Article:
- Von Willebrand’s Disease: Found in both dogs and humans, this is a blood disorder that affects the clotting process. An affected dog will have symptoms such as nosebleeds, bleeding gums, prolonged bleeding from surgery, prolonged bleeding during heat cycles or after whelping, and occasionally blood in the stool. This disorder is usually diagnosed between three and five years of age, and it can’t be cured. However, it can be managed with treatments that include cauterizing or suturing injuries, transfusions before surgery, and avoidance of specific medications.
- Congenital Megaesophagus: This is a condition in which food and liquid are retained in the dog’s esophagus, causing him to regurgitate his food. As a result, dogs can get aspiration pneumonia or their esophagus can become obstructed. Diet can be adjusted to provide for the least regurgitation. The disease itself can’t be treated, only resulting conditions such as pneumonia; and the prognosis tends to be poor.
Schnauzers come in all sorts of colors including the “standard three” of Black, Black & Silver, and Salt & Pepper. Less common colors (‘rare colors’) include solid White, Wheaton (blonde, champagne), Liver (chocolate), Liver Pepper, and Liver & Tan. All of those same colors are available in solid colors and Parti colors. Parti refers to the dog being partially (parti) white with another color, usually in large patches. So a dog may be a Black and White Parti, Salt & Pepper Parti, Liver Parti, Wheaton Parti or Liver & Pepper Parti.
Here are the AKC color codes for the various colors:
Liver Tan 124
Liver Pepper 498
Black and Silver 016
Salt and Pepper 167
Important note for AKC registration of rare colors!
When registering your puppy with AKC it is necessary to include two photos along with your puppy’s AKC registration paperwork. The photos must be a full front view as well as a side view of the puppy. All variations of the Liver color (Liver, Liver Tan, Liver Pepper), all Parti colors as well as White and Wheaton must include photos with the AKC paperwork. Address envelope to AKC and mark it with: “ATTN: KARLA DEITHORN-SPECIAL SERVICES” in order for your paperwork to be processed quickly.
COAT TYPES AND COLORS
What’s up with the “Mega Coat,” “Standard Schnauzer Coat,” “Super Mega Coat,” and “Wire Coat”? What is the difference?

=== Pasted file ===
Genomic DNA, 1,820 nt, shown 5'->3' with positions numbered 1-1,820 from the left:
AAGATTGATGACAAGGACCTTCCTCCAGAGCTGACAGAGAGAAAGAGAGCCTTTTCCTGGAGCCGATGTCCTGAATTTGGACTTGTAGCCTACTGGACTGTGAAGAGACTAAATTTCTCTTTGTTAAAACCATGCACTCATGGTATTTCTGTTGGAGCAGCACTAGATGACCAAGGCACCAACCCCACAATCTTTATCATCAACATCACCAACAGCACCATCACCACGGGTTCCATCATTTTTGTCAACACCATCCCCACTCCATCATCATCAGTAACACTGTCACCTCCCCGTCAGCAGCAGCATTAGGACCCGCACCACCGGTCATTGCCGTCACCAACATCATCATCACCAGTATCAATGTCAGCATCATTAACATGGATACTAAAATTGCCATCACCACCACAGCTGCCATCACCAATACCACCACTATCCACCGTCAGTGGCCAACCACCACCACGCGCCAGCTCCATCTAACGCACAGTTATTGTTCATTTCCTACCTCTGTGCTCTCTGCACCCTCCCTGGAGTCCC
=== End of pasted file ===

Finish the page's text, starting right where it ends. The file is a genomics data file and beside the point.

First, let me say it is nearly impossible to tell with any certainty the final coat type (the thickness, texture, wiry, soft etc.) of a puppy before he or she is 6 months old. An educated guess based on the genetics of the puppy is the best anyone can do.
Typically, you have “Standard Show Coat” guidelines in any pure bred dog. These can easily be found on the AKC website but in part say: Double, with hard, wiry, outer coat and close undercoat. Furnishings (the skirt) are fairly thick but not silky. Faults – Coat too soft or too smooth and slick in appearance. The standard show coat is also referred to as a “Wire Coat” because it does not feel soft, has little to no curl, and it feels rough like a horse’s tail. It is also resistant to matting and tangling. A Wire Coated Schnauzer can roll in the leaves, dash through a mud puddle, dig in the yard, chase the kids everywhere, then shake himself off and plop on your couch without a care– because, for the most part, a Wire Coated Schnauzer has a low maintenance fur, for the average family (unless you want to show—that is a whole other story!). This type of coat is called a “German Coat,” a “Wire Coat,” a “Show type Coat” or a “Standard Coat.”
The “Mega Coat,” “SuperMega Coat,” and “Glamor Coat” are soft, silky, thicker, and more luxurious. The coat usually has some curl or waves. It is a beautiful, lovely, easy-to-fall-in-love-with look on a Miniature Schnauzer. Furnishings can vary from somewhat thick (Mega Coat) to extremely thick (a Super-Mega coat).
What about the “Merle Schnauzer”? The Merle color pattern is problematic because it carries blindness, deafness, and oftentimes an immune system defect. The gene that causes the merle pattern and blue eyes may also negatively impact hearing, eyesight, the organs and the immune system. I ask you to please help keep these bad genes from bleeding any more into the beautiful, fun and loving Miniature Schnauzer breed we cherish so much. Puppy buyers, educate yourself before you fall prey to breeders that are only breeding for the novelty of an unusual color, and not for the health and safety of the breed. Do a simple Google search useing the terms: dangers of the Merle gene. You will be shocked and hopefully moved to reconsider the purchase of a “Merle Schnauzer.”
Here are some resources for you ( I have tried to include links to both view points so you can decide for yourself:
And her is how the “Merle Schnauzers” are created: